We know that if people have to add up seven figures, there is a very high error rate in doing that. So, saying that someone is really quite ill and they got a score of six, if you calculate this by hand, and make a mistake this could mean that the patient is not escalated and this has significant safety implications.

In addition to this, users can personalise scores depending on what patient they are looking after. For example, a patient with a respiratory condition might need different weighting for those scores.

To operate several different systems in your head in parallel or even on paper is a real challenge. And, again, it means that the reliability of the assessments is reduced and that there is more chance of errors. So, that's another way how errors can be reduced through using these technological solutions.

What impact has the smart vital sign monitoring technology had on care so far?

The first impact is on the people who are working on the wards, who are the registered nurses and the health care assistants. We've had some very positive feedback from those teams, one comment being that the way in which the monitoring solution displays information is much clearer and is easier to process. And that's something that goes back to reducing cognitive load, not overburdening people who have to take complex decisions with information, but giving them the right information at the right time. That's at the user interface and then, the second part is, obviously, reduction in adverse events.

Did you see a reduction in the occurrence of serious adverse events at the original test site Ysbyty Gwynedd, the General Hospital in Bangor?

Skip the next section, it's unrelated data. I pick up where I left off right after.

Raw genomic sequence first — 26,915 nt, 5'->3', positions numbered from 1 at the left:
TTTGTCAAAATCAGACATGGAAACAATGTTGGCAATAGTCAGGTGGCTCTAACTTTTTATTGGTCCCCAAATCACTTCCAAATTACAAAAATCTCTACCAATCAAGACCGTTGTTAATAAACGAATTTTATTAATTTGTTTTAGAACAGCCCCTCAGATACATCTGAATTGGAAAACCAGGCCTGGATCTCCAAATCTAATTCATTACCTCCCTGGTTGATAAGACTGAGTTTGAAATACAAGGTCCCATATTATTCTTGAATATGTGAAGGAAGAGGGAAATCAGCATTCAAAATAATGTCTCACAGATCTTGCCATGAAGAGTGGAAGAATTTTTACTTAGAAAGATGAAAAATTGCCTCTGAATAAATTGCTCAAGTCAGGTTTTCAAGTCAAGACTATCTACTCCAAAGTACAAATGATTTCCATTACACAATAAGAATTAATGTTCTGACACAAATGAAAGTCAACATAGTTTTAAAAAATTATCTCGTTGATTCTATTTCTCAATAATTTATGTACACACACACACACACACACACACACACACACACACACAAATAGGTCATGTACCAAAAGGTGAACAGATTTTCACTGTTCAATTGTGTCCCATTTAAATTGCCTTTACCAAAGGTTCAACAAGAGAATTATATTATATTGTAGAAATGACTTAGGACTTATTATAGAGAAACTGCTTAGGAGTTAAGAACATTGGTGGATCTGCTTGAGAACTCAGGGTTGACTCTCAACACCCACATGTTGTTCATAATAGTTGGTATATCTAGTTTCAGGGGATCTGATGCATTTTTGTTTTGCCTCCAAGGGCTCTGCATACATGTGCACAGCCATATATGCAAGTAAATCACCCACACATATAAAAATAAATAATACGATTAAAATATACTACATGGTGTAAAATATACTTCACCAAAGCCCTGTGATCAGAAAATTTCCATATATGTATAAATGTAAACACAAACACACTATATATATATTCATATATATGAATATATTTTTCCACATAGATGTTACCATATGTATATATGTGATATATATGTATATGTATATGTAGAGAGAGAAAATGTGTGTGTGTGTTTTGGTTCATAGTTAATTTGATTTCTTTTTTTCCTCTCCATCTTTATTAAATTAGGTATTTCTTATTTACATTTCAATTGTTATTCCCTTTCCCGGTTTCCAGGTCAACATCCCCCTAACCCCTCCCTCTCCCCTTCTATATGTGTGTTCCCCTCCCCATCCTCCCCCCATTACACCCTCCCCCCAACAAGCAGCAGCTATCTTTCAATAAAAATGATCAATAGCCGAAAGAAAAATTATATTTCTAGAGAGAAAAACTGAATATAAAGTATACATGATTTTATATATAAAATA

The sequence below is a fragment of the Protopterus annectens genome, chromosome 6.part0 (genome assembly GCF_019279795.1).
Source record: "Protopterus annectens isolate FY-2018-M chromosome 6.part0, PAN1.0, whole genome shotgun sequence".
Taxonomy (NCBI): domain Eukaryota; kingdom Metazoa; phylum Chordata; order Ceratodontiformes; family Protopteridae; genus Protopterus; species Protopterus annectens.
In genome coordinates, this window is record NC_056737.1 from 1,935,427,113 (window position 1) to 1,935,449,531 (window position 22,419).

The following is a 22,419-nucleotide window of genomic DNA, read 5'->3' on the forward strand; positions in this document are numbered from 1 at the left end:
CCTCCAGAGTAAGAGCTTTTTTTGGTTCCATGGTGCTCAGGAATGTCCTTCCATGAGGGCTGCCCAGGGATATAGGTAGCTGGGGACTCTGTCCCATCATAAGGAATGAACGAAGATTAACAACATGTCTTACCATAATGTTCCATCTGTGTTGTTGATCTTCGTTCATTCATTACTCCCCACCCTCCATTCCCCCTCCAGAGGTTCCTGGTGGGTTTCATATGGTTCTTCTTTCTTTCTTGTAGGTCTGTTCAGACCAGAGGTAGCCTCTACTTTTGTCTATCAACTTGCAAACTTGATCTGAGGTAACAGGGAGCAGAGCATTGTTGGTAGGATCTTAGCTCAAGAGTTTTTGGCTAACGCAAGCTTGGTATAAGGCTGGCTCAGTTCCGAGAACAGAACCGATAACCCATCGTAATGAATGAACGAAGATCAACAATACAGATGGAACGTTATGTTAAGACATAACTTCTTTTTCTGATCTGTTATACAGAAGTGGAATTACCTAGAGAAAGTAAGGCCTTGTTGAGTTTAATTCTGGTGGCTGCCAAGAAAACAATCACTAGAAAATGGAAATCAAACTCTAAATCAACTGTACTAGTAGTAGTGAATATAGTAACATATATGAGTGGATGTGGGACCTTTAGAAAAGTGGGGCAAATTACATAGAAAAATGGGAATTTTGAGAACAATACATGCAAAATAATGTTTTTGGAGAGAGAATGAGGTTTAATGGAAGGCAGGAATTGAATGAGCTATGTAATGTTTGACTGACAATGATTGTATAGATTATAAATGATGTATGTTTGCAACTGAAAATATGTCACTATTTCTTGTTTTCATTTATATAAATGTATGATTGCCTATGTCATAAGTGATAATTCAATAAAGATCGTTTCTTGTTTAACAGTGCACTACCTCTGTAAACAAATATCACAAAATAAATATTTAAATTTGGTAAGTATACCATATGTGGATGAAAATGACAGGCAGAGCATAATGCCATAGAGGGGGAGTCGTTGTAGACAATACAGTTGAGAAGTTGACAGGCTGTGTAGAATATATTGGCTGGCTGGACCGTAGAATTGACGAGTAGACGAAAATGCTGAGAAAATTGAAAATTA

Yes, in our recently published VITAL II study, we compared two clinical areas before and after the implementation of the solution. We observed for a year without the additional monitoring and then for a further year with the additional monitoring, so overall, we had well over 4,000 patients in this study.

The events that we looked at were, cardiac arrests and unscheduled admissions into intensive care. We saw no increase in the number of patients who required intensive care, but these patients arrived in intensive care in a better condition, and had better chances to survive. The chance to survive with a better monitoring system was nearly twice as high.

With regards to cardiac arrest, we've seen a reduction in cardiac arrests from an already fairly low level by a further 80 percent. This illustrates the change in the way we're using data to change clinical outcomes.

What challenges still need to be overcome to improve vital sign monitoring further?

The big challenge that is right in front of us, is continuous monitoring. There are an increasing number of devices now that allow us to not just monitor vital signs every four hours, six hours, or twelve hours, but every five seconds or even every second. This produces a lot of data.

With that data, there will also be, false positives and false negatives. To integrate that into current work flows and extract only the safety critical information, is one of the toughest challenges ahead.

What do you think the future holds for early warning systems in hospitals?

There are some very exciting things ahead. At the moment, we're focusing mostly on vital signs, but we are collecting all sorts of information on hospitals, for example pathology data, data about renal function, bone marrow function, liver function etc., and that contains risk information. We're collecting this data repeatedly, so there's information about trends there.